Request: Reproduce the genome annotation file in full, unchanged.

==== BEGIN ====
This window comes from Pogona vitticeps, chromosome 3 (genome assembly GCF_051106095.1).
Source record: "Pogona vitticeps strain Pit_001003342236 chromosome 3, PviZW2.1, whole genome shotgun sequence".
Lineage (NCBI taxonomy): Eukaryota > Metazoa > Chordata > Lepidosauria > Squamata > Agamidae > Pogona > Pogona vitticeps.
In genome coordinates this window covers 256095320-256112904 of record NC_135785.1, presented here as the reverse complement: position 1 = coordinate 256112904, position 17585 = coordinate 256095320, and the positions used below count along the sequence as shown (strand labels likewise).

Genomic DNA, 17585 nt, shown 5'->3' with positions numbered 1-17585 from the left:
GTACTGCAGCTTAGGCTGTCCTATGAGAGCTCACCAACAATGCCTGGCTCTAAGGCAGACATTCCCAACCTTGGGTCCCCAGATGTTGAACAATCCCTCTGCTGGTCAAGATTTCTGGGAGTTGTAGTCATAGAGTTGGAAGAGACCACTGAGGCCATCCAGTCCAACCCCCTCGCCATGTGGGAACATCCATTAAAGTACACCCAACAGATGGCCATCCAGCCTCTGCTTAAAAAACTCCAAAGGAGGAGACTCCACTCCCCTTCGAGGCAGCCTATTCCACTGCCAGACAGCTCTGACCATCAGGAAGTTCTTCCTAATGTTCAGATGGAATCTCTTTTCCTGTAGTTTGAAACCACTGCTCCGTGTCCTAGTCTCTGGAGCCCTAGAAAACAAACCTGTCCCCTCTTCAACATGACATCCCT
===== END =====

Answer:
This window comes from Pogona vitticeps, chromosome 3 (genome assembly GCF_051106095.1).
Source record: "Pogona vitticeps strain Pit_001003342236 chromosome 3, PviZW2.1, whole genome shotgun sequence".
Lineage (NCBI taxonomy): Eukaryota > Metazoa > Chordata > Lepidosauria > Squamata > Agamidae > Pogona > Pogona vitticeps.
In genome coordinates this window covers 256095320-256112904 of record NC_135785.1, presented here as the reverse complement: position 1 = coordinate 256112904, position 17585 = coordinate 256095320, and the positions used below count along the sequence as shown (strand labels likewise).

Genomic DNA, 17585 nt, shown 5'->3' with positions numbered 1-17585 from the left:
GTACTGCAGCTTAGGCTGTCCTATGAGAGCTCACCAACAATGCCTGGCTCTAAGGCAGACATTCCCAACCTTGGGTCCCCAGATGTTGAACAATCCCTCTGCTGGTCAAGATTTCTGGGAGTTGTAGTCATAGAGTTGGAAGAGACCACTGAGGCCATCCAGTCCAACCCCCTCGCCATGTGGGAACATCCATTAAAGTACACCCAACAGATGGCCATCCAGCCTCTGCTTAAAAAACTCCAAAGGAGGAGACTCCACTCCCCTTCGAGGCAGCCTATTCCACTGCCAGACAGCTCTGACCATCAGGAAGTTCTTCCTAATGTTCAGATGGAATCTCTTTTCCTGTAGTTTGAAACCACTGCTCCGTGTCCTAGTCTCTGGAGCCCTAGAAAACAAACCTGTCCCCTCTTCAACATGACATCCCT